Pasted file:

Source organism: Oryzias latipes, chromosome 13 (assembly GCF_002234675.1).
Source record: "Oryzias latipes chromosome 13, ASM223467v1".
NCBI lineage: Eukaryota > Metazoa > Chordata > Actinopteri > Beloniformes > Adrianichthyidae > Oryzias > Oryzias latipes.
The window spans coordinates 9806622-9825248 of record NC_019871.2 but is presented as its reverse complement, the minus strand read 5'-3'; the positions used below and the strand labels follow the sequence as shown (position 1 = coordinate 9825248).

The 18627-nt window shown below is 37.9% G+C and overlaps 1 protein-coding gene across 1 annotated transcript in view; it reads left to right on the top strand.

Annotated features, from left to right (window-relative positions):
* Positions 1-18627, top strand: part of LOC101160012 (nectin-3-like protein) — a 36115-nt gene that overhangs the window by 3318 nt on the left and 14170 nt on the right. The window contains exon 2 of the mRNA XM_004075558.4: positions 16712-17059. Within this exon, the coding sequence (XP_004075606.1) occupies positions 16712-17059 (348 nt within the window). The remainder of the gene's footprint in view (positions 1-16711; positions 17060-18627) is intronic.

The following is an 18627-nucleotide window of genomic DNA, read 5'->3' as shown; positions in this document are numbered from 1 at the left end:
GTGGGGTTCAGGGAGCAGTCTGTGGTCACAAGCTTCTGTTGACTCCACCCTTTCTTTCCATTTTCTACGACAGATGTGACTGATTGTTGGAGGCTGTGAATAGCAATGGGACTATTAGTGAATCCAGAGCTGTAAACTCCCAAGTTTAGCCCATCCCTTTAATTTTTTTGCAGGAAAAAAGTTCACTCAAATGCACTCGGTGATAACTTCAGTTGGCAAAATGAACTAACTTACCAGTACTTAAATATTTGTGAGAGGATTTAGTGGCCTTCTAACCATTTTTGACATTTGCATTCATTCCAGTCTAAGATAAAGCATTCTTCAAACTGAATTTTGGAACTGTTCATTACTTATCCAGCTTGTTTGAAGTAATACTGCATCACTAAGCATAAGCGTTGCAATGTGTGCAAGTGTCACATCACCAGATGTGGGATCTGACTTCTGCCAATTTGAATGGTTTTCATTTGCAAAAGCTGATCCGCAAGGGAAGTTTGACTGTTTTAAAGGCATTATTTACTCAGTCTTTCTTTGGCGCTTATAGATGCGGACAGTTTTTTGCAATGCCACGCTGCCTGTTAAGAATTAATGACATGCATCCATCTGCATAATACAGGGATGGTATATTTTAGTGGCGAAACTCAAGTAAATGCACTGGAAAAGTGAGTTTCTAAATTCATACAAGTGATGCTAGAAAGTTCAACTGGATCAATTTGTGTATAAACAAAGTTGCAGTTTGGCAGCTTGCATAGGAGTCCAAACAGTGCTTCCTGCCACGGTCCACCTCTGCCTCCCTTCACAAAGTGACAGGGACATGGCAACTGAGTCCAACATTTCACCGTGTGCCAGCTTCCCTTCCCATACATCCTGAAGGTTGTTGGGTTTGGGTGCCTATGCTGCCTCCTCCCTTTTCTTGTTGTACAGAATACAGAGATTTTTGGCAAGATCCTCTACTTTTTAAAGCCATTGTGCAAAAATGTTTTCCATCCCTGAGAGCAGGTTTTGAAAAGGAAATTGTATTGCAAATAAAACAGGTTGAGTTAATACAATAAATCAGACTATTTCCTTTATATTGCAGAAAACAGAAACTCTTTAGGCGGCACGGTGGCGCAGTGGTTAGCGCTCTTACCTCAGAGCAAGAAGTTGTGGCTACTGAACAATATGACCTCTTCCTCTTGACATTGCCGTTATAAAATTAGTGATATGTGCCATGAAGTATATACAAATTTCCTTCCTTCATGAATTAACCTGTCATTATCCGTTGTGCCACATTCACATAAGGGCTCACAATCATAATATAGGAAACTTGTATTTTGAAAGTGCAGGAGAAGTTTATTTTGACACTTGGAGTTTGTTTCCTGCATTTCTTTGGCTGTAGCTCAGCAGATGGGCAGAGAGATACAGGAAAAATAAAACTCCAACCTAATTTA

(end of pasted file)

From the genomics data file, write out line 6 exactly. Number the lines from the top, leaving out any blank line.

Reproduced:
Annotated features, from left to right (window-relative positions):